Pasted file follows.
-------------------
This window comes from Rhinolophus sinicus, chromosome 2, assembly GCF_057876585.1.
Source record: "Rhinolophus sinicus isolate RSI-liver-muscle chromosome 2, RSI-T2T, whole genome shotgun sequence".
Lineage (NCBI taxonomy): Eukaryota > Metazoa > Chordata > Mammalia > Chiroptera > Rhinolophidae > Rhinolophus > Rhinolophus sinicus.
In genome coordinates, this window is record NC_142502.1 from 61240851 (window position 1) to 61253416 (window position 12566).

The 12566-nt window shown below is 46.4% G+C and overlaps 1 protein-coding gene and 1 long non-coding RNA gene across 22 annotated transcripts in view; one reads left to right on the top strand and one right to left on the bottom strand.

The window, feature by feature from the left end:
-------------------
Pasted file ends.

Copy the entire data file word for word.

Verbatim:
This window comes from Rhinolophus sinicus, chromosome 2, assembly GCF_057876585.1.
Source record: "Rhinolophus sinicus isolate RSI-liver-muscle chromosome 2, RSI-T2T, whole genome shotgun sequence".
Lineage (NCBI taxonomy): Eukaryota > Metazoa > Chordata > Mammalia > Chiroptera > Rhinolophidae > Rhinolophus > Rhinolophus sinicus.
In genome coordinates, this window is record NC_142502.1 from 61240851 (window position 1) to 61253416 (window position 12566).

The 12566-nt window shown below is 46.4% G+C and overlaps 1 protein-coding gene and 1 long non-coding RNA gene across 22 annotated transcripts in view; one reads left to right on the top strand and one right to left on the bottom strand.

The window, feature by feature from the left end: